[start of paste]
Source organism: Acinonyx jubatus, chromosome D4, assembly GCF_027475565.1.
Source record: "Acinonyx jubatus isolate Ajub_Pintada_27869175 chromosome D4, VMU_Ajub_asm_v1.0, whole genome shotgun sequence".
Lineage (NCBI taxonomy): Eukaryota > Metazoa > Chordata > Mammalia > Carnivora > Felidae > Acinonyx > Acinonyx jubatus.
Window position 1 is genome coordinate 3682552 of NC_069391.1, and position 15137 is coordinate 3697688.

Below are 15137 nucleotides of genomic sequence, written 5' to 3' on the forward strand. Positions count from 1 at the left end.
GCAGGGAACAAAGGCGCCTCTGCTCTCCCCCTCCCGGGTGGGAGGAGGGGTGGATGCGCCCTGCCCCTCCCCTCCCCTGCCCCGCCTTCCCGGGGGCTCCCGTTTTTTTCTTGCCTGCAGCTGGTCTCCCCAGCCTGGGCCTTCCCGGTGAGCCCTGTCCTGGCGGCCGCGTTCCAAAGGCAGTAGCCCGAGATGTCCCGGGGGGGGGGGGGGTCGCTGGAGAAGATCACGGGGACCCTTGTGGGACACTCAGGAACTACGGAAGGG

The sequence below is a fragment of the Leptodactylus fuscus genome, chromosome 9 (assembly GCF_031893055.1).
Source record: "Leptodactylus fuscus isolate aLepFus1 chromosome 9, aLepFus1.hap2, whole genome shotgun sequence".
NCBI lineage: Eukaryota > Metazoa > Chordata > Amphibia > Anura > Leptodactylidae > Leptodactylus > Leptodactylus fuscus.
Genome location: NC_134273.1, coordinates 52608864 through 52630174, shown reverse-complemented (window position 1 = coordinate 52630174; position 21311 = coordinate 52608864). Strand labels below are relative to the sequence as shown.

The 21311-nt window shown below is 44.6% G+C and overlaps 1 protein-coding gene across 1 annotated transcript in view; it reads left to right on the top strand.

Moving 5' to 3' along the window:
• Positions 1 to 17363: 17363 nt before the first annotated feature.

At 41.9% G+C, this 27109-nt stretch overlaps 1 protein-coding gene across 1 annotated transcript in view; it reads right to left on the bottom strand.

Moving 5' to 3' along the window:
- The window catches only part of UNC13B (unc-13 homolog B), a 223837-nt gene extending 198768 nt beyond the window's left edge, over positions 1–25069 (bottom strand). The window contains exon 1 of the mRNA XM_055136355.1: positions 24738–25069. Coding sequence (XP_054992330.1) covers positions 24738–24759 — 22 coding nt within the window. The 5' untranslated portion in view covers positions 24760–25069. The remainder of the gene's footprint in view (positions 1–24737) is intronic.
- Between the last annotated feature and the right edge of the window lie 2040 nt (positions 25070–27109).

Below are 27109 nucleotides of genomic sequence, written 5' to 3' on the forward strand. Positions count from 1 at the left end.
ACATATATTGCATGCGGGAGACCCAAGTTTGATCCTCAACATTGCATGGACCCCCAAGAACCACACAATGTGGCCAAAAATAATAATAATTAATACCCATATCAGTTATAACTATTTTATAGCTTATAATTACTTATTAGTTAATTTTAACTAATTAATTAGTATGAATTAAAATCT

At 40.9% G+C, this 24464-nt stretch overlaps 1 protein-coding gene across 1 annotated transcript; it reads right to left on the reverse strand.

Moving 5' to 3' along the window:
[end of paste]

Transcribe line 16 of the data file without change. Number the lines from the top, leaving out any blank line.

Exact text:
- The window catches only part of UNC13B (unc-13 homolog B), a 223837-nt gene extending 198768 nt beyond the window's left edge, over positions 1–25069 (bottom strand). The window contains exon 1 of the mRNA XM_055136355.1: positions 24738–25069. Coding sequence (XP_054992330.1) covers positions 24738–24759 — 22 coding nt within the window. The 5' untranslated portion in view covers positions 24760–25069. The remainder of the gene's footprint in view (positions 1–24737) is intronic.